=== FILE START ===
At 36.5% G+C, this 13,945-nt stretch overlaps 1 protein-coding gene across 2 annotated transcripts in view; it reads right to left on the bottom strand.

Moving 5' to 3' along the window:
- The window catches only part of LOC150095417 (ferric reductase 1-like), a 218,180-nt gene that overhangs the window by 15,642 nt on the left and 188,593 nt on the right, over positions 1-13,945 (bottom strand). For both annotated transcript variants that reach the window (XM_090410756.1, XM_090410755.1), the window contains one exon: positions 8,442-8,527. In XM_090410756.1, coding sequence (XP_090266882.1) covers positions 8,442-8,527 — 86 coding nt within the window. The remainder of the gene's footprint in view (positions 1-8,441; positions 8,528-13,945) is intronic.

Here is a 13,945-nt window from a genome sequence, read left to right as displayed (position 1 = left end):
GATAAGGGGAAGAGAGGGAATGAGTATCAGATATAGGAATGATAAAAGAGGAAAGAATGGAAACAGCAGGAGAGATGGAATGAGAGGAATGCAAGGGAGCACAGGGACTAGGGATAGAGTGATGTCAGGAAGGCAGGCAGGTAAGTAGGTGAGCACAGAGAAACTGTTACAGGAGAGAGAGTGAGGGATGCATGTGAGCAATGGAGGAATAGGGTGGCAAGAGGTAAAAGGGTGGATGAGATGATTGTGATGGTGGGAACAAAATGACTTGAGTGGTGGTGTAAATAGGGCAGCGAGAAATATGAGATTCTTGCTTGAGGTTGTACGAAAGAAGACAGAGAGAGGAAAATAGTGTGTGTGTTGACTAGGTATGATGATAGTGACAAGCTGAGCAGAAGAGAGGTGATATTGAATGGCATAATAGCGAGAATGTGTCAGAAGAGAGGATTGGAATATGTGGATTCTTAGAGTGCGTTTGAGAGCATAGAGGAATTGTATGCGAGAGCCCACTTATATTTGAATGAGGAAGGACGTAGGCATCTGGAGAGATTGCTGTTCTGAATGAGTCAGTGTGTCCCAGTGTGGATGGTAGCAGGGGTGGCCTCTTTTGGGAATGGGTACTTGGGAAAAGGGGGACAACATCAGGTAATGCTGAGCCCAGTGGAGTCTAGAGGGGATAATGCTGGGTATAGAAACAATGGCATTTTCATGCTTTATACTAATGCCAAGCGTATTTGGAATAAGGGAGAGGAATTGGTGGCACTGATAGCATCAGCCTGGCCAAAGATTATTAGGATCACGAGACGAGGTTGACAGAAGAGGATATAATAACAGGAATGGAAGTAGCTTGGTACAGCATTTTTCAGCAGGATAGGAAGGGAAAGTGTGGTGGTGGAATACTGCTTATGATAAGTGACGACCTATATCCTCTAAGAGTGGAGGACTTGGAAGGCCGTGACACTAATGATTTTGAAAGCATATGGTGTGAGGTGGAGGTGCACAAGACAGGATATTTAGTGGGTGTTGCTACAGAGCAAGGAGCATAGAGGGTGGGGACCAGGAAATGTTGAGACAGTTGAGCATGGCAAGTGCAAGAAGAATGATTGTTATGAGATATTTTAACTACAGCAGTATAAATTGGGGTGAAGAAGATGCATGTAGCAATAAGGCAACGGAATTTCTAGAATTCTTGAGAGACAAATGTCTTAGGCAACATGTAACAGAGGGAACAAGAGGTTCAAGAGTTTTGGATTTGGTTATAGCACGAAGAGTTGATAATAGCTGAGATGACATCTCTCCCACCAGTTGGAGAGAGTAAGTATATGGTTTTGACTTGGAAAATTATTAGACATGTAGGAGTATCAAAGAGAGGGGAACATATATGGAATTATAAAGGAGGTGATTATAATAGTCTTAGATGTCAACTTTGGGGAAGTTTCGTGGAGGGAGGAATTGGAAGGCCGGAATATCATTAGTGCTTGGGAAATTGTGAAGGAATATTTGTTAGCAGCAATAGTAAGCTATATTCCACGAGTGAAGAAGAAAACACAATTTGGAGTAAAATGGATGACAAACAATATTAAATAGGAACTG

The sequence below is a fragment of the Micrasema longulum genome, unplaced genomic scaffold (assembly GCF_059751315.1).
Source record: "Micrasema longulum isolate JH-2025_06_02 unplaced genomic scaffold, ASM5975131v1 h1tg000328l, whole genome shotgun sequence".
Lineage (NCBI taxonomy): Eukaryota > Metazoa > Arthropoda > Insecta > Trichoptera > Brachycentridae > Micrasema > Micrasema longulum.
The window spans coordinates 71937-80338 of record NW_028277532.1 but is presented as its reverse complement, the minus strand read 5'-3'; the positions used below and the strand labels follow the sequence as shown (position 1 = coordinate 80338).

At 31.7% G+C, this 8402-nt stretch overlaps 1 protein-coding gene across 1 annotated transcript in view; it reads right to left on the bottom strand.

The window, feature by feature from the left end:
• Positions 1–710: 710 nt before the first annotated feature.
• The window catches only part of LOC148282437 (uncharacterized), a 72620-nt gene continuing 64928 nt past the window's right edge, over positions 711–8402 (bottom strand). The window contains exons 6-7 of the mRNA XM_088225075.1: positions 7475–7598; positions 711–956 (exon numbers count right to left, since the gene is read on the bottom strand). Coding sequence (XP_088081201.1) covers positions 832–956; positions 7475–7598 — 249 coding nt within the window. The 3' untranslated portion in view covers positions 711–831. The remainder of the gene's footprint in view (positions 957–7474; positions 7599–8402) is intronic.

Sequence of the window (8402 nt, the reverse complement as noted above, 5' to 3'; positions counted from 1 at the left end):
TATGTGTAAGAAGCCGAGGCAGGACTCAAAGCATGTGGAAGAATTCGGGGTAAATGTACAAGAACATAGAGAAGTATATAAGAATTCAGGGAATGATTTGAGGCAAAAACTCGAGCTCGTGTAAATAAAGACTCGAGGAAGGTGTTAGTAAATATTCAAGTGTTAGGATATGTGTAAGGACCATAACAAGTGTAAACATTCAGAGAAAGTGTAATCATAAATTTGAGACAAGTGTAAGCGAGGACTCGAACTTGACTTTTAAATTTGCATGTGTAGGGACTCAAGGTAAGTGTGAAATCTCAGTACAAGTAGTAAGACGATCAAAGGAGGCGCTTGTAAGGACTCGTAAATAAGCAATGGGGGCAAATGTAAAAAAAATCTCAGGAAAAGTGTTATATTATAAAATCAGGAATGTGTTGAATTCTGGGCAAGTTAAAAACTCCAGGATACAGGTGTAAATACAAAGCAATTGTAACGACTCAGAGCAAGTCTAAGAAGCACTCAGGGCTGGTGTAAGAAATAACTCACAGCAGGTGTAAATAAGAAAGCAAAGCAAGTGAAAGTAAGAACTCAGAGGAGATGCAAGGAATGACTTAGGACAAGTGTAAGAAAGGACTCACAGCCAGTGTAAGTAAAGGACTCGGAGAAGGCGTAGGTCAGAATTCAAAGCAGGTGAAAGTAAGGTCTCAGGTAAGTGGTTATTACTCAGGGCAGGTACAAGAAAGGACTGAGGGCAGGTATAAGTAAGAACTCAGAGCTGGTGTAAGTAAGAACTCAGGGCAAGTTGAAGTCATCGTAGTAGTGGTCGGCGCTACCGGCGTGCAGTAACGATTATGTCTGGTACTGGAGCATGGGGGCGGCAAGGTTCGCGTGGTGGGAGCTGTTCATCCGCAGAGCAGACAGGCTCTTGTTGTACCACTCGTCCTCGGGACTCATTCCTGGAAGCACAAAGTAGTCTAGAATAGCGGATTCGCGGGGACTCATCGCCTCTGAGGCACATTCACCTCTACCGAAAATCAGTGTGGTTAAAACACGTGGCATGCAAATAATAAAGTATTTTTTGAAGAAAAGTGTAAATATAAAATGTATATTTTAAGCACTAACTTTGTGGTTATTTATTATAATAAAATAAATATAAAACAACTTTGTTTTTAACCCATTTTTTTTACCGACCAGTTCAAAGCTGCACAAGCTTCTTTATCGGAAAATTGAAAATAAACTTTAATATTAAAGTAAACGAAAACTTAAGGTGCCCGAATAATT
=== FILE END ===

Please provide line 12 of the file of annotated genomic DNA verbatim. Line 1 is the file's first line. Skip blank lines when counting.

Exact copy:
• Positions 1–710: 710 nt before the first annotated feature.